God’s invited me into the spiritual discipline of fasting in deeper ways this year. I’m no fasting phenom, but I’m growing in the practice. I was thinking about it the other day and I realized one of its most practical benefits: a lower grocery bill. For the single person, fasting one day a week should theoretically reduce food expenses by over 14%. In a tight budget, this could make a big difference.
Add a longer fast once a month on top of that—say 3-7 days—and now you’re really cutting into the bill. You could be looking at at a 20-30% reduction in food purchases. Besides, how many of us really need to eat as much food as we do anyway? Billions of people around the world get by eating far less than most of us do.
Another perk before I move on (actually, there’s another one, too) is that in getting regular with fasting, it’s caused me to change how I eat in the days leading up to and following my fasting days, especially when doing a multi-day fast. The last thing you want to cram down your throat the day before a three-day fast is a steak, cheeseburger or a bunch of high-fat dairy. Your body will let you know it was a bad idea. You want to fill up on nutritious and easily-digestible foods that ease your system into preparedness for living off water or juices for a few days. That, in turn, could reduce food expenses even further.
The next way to improve your finances is kind of the opposite of fasting in that it’s totally “impractical”—at least from a worldly perspective. If you’re stretched for money, give more away. That’s the nature of the kingdom we’re part of: where the first are last and the last are first; where it’s more blessed to give that to receive; where our cry is that we decrease so that He can increase; where we seek first His kingdom and its righteousness and all these things (material needs are the context) will be added to us.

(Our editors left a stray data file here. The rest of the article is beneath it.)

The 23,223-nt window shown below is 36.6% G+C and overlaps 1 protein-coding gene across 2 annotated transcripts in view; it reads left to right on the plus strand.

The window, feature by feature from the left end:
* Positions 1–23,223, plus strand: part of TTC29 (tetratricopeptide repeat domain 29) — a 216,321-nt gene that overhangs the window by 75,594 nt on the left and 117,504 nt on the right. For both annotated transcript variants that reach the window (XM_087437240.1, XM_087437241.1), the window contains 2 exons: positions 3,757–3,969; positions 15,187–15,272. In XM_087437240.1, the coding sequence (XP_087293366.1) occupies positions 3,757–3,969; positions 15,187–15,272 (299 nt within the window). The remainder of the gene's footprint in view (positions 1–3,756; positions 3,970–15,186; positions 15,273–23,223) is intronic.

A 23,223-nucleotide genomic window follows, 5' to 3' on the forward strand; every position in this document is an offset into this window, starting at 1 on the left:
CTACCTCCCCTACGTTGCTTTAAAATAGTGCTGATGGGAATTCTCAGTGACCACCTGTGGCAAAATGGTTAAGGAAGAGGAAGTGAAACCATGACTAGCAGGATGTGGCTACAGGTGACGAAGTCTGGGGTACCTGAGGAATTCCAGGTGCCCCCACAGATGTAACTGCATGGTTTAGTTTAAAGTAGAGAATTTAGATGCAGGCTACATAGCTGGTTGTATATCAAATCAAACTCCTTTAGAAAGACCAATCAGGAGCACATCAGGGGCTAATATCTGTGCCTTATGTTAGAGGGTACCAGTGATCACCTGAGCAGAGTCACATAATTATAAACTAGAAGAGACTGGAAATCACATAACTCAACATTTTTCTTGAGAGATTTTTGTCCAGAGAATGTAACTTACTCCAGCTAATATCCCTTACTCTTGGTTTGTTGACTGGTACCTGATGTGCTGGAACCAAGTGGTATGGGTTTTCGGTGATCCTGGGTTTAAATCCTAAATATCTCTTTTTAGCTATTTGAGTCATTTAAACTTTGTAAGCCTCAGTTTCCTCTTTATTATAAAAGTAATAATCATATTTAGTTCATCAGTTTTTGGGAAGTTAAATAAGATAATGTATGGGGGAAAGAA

In this area, too, I’m no pro. Sure, I tithe. And I offer on top of that. But I haven’t yet pushed my giving to the point of pain. And I believe it’s primarily in passing into that threshold of pain where we will experience God’s supernatural provision the most. Numerous ministers I’ve heard say that when people state: “I can’t afford to give”, the reality is that they can’t afford NOT to give.
I’m certainly not doing this topic justice, because there’s so much to it. But the scripture where God most blatantly explains the blessing of giving and the curse of not is Malachi 3:8-12:
8 “ Will a man rob God?
Yet you have robbed Me!
But you say,
‘ In what way have we robbed You?’
In tithes and offerings.
9 You are cursed with a curse,
For you have robbed Me,
Even this whole nation.
10 Bring all the tithes into the storehouse,
That there may be food in My house,
And try Me now in this,”
Says the LORD of hosts,
“ If I will not open for you the windows of heaven
And pour out for you such blessing
That there will not be room enough to receive it.
11 “ And I will rebuke the devourer for your sakes,
So that he will not destroy the fruit of your ground,
Nor shall the vine fail to bear fruit for you in the field,”
Says the LORD of hosts;
12 And all nations will call you blessed,
For you will be a delightful land,”
Says the LORD of hosts.
Simply put: withholding tithes and offerings from God places us in a curse; giving back to him just a portion of what we’ve been given positions us to receive from God “such blessing that there will not be room enough to receive it.” And while He’s at it, He’ll rebuke that which attempts to devour.
What a promise! What inheritance we have as His sons and daughters! What a King we serve! Let’s “try Him now in this.”
1. Another practical benefit of fasting regularly is simple calorie reduction—as long as you don’t overeat when entering into or coming out of the fast. Giving up the standard 2,000 calorie daily intake once-a-week can make a difference if you’re trying to lose, or simply maintain, your weight. 3,500 calories, they say, equals a pound of fat. Create a calorie deficit (amount you take in vs. the amount your burn) of this amount every two weeks, and you could theoretically lose over two pounds a month.